San Francisco, California
London, United Kingdom
This one-day practice research symposium sets out to explore the many articulations, explorations and manifestations of ‘liquidity’ in contemporary visual and material culture, history and theory. The event offers a unique opportunity for practitioners, researchers and scholars working across different fields to engage with any topic related to ‘liquidity’ broadly conceived. With keynote and plenary presentations from Dr Uriel Orlow (artist and Senior Research Fellow, University of Westminster) and Dr Mark Davis (Founder and Director of the Bauman Institute, University of Leeds), sessions will be chaired by Professors Jon Bird (School of Art & Design, Middlesex), Susan Melrose and Vida Midgelow (School of Media & Performing Arts, Middlesex). Speakers include Dr Anna Dezeuze (Marseilles), Dr Luis-Manuel Garcia (Berlin), Dr Lilian Haberer (Cologne), Helen Hester (Middlesex), Roman Kirschner/Marcel Finke (Vienna), Professor Julie Mcleod/Elizabeth Lomas (Northumbria), Dr Kassandra Nakas (Berlin), Dr Lucia Vodanovic (Middlesex), and Dr Simon Weaver (Brunel). Please visit the ADRI website for full programme details .
Liquid modern life is a daily rehearsal of universal transience. Today’s useful and indispensable objects, with few and possibly no exceptions, are tomorrow’s waste. Everything is disposable, nothing is truly necessary, nothing is irreplaceable. Everything is born engraved with the brand of death. Everything is offered with a use-by date attached. All things, born or made, human or not, are until further notice dispensable. Paraphrasing an old and famous statement, I would say that a spectre hovers over the liquid modern world, over its denizens and all their labours and creations; and that is the spectre of redundancy.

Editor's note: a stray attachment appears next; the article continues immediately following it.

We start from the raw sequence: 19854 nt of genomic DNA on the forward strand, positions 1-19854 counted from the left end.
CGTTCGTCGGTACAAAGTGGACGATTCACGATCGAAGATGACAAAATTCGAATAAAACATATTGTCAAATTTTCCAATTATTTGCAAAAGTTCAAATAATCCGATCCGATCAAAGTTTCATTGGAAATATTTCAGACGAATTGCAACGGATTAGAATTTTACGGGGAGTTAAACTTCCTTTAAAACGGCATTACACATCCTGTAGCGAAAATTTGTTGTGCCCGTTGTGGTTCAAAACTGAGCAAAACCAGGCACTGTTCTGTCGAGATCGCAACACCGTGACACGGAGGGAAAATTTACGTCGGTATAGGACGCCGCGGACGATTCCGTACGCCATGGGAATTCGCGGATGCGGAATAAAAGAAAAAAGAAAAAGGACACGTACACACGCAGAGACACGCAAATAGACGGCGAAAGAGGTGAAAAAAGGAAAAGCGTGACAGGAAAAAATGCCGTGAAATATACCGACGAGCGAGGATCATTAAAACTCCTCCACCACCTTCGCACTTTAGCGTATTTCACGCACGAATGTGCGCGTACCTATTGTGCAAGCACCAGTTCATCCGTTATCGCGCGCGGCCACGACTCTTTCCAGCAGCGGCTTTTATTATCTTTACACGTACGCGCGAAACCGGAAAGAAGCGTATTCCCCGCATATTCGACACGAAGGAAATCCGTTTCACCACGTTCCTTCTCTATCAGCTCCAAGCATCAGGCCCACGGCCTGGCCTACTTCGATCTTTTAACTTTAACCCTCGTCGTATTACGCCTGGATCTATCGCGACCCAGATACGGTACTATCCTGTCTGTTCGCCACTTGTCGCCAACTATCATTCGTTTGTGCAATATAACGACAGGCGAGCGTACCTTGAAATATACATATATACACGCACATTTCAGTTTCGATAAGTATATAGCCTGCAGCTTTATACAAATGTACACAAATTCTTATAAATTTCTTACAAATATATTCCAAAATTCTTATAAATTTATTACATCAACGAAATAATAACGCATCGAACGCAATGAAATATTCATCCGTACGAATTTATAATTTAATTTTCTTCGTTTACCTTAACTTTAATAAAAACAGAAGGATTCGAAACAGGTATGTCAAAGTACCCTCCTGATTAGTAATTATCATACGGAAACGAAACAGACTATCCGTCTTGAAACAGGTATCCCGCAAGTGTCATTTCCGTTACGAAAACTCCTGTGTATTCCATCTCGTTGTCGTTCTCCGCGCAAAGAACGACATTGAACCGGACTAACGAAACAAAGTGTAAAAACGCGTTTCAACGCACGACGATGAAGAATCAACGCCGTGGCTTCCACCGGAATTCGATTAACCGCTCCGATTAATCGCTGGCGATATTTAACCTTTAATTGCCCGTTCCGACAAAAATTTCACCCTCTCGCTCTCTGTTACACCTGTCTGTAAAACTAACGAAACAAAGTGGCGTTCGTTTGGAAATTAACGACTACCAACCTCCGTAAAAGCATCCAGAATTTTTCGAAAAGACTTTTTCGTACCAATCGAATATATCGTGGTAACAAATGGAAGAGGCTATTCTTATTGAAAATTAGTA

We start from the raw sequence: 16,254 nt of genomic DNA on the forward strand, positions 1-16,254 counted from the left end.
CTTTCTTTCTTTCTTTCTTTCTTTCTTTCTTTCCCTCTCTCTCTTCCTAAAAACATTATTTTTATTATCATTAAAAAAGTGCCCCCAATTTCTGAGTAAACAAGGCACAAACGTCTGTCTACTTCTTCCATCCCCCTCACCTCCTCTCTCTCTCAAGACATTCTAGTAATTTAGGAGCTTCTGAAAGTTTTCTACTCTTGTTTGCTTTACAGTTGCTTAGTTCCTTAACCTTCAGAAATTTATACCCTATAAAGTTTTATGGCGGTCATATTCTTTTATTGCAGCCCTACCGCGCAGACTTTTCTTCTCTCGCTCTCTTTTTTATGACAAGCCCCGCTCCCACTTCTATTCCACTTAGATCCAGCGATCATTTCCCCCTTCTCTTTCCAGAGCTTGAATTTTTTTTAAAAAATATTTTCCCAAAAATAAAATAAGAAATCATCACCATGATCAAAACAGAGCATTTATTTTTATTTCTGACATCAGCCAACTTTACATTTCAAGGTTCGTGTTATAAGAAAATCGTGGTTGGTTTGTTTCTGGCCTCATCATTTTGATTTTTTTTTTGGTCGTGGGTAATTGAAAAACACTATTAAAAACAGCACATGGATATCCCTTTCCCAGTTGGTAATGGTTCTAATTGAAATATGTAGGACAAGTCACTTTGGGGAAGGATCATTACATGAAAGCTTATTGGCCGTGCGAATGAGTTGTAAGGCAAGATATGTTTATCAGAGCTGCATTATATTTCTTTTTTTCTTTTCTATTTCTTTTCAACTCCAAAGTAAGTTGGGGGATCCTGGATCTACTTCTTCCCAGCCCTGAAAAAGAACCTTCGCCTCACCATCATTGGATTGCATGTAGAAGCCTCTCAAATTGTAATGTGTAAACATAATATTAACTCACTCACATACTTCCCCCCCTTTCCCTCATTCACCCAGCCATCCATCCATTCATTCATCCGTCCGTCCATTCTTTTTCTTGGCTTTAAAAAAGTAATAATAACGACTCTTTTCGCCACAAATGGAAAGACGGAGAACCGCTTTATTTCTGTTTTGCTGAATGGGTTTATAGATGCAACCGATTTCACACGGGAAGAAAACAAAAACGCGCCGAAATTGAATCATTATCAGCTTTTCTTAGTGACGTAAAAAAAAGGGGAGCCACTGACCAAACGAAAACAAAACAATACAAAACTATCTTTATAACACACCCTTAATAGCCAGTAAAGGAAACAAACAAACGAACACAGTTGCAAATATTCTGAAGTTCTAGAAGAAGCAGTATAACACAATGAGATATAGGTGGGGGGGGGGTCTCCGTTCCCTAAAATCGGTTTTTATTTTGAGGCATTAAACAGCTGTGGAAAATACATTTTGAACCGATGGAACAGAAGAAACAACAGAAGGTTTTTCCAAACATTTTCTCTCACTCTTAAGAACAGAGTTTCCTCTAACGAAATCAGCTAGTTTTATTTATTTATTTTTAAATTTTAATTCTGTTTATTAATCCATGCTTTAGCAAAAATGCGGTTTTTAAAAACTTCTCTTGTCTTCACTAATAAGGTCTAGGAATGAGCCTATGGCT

Zymunt Bauman, ‘Liquid Arts’, in Theory, Culture and Society, 2007, v.24(1): 117-126
Organised by susan pui san lok with the ADRI Postgraduate Forum and supported by ADRI, the Art and Design Research Institute at Middlesex University.
Image credit: Uriel Orlow, The Future is History / History is the Future (2012) Neon, dimensions variable.